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I was reminded by a good friend the other day that people read this blog. Not a shocking revelation perhaps but she told me the story of her friend who had gone to an antenatal appointment, and in response to some seemingly innocuous comment had released a whole can of whoopass on herself when the emotional maelstrom of her first birth was suddenly and violently released. 

I've been thinking about that lady for the last few days, and my own experiences this pregnancy, and I decided to share what I can in the spirit of sisterhood.

I was left emotionally broken by Alfie’s birth. 

Like a lot of women though I didn't stop to acknowledge that fact; I sucked it up, dug deep and threw myself 100% into the evolution of our new little family. I didn't do it deliberately but I am the sort of person who seems to get called a “strong woman” a lot, and us strong women don’t sit in a corner and weep, we pick ourselves up, dust ourselves off and join some committees to kick the ever loving crap out of the system that did us wrong.

I think I would have quite happily carried on like that had we not decided to have more children. 

I'm not sure what innocuous trigger would have set me off, perhaps that is irrelevant because it would have been something, but in actual fact for me it was my hynobirthing CDs doing what they were supposed to be doing and helping me let go of my past birth. Except instead of the few resentments I thought I was carrying, what those CDs did was open a door I didn't even know was there and suddenly my entire insides were full of anger and pain and hurt and I don’t know what the hell you are but you have 3 heads and big fucking teeth!!

It made me want to cry lots. And shout too. 

It made me want the whole world to go away and leave me the hell alone. It didn't make sense and it certainly wasn't under my control and I didn't understand any of it. Most importantly I didn't know what to do with it.

So I did what us ‘strong women’ do and got on with things and left this thing to sit in the corner and throw its toddler tantrum. Except that didn't make it go away, although it did give me the time to be able to study it and slowly it turned from a mass of nasty into tangible themes and shapes and reasons that I was actually capable of putting into words.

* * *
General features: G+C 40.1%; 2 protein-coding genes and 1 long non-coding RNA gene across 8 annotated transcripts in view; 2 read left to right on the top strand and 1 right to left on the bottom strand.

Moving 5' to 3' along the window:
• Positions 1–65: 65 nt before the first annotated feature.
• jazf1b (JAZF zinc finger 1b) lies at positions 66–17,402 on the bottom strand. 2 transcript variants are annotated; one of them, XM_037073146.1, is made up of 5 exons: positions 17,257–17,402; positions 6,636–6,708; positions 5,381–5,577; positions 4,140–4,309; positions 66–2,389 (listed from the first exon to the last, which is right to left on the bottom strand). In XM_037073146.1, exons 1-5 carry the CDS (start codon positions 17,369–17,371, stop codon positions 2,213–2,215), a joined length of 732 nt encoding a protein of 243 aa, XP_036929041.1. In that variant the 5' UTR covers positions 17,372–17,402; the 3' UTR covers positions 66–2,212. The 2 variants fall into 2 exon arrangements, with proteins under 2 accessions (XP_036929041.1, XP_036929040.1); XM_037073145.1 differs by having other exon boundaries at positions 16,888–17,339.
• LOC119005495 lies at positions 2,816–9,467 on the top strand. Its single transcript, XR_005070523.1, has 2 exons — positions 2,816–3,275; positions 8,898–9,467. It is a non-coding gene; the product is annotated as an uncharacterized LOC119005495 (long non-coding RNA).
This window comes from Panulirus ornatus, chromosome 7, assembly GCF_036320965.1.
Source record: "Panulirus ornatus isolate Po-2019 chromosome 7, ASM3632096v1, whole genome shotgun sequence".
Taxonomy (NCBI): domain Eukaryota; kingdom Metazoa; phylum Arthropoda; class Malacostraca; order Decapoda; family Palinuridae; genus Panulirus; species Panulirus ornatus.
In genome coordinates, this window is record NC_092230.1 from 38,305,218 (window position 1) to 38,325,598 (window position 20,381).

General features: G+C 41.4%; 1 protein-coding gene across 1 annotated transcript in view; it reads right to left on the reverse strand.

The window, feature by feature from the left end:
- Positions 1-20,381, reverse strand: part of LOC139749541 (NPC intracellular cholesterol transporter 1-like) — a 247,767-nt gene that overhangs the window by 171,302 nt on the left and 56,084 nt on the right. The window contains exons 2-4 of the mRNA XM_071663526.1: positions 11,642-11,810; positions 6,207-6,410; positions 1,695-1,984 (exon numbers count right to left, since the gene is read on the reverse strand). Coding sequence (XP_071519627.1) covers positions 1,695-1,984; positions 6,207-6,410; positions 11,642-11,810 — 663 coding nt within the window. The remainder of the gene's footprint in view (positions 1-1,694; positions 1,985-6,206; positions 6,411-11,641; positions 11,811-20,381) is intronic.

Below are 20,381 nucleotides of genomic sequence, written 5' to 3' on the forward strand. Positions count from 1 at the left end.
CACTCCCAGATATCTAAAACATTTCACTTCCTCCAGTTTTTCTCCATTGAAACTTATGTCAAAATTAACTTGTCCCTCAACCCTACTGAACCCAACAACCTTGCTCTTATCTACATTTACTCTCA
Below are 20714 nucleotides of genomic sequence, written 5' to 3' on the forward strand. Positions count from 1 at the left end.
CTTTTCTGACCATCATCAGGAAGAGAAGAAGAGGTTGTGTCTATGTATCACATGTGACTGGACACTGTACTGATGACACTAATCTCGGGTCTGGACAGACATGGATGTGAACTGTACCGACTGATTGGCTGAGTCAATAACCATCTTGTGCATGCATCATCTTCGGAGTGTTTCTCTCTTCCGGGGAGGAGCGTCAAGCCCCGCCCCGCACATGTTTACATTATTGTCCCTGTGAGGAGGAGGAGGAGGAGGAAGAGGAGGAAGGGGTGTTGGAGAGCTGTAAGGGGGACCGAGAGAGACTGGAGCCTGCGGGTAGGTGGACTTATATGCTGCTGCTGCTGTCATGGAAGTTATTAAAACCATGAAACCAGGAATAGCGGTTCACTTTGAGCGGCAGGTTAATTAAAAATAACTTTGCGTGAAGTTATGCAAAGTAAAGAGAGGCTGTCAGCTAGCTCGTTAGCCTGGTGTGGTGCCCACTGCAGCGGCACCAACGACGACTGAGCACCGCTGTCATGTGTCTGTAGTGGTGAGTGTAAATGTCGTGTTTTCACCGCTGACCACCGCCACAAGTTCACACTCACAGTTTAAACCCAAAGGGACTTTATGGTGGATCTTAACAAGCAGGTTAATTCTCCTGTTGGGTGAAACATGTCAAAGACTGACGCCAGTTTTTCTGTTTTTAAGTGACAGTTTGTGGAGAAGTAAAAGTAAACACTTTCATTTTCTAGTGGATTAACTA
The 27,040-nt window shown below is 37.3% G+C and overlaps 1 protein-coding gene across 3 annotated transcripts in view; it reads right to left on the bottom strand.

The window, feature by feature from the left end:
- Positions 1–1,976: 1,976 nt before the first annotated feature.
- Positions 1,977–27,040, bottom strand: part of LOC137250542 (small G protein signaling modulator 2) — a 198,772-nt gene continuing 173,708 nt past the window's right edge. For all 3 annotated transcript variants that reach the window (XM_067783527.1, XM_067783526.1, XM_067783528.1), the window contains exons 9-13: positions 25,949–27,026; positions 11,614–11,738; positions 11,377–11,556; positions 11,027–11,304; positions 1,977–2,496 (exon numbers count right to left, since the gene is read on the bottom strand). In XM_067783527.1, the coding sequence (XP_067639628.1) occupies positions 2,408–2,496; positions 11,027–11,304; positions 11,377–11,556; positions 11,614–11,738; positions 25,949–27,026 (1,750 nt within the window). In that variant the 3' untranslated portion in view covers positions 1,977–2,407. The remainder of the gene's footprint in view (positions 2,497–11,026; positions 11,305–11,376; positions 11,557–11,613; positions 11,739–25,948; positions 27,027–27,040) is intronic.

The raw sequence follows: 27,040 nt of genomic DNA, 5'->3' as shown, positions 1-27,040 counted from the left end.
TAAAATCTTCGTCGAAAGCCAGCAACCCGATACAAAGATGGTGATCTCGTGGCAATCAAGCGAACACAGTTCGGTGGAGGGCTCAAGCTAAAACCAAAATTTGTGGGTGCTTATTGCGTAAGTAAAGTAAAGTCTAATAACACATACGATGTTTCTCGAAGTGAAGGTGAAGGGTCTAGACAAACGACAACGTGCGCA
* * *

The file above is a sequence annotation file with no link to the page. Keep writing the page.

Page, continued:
The problem then was who would listen to those words.

I chose to talk things through with my doula Mel and it was a wise decision. For those of you who have husbands like mine, who think the only topics of conversation that hold any merit are the transfer window or whether Vettel has this championship locked out (unfortunately I think he may well do) please find yourself a ‘Mel’. I have spent the last five months being told “god you’re so pregnant” whenever I've gotten emotional or cross and I've known there was little to no point in trying to explain that actually I'm grieving horribly because it would be a little like trying to explain to a gazelle that the lion doesn't hate him, it’s just really hungry.

I have felt horribly alone and lost with the strength and intensity of the emotions I've been feeling which is ironic because I'm not alone at all: This is not an unusual situation I find myself in. 

There are thousands of us going through this horrible reckoning during our subsequent pregnancies and it is hard to deal with, not least because of the guilt you feel that your last pregnancy was like a Disney film and this one has been a complete train wreck. It isn't helped by idiots who try to give you the idea that your last birth was OK “because you all came out of it alive”. If you are one of these people do yourself a favour and don’t EVER say those words again because that is patronising and horribly ignorant. 

There is no real point to this post I suppose, other than to say to any woman out there who reads this and feels a spark or recognition that a) you’re not going mad, you’re grieving, it’s allowed and b) you are not alone.

For the first time ever I am able to cry and for it to feel good. It’s a horrible road that will leave you cut and raw, but it’s a good road too. 

And when I reach the end of it, maybe I will share more of my journey.

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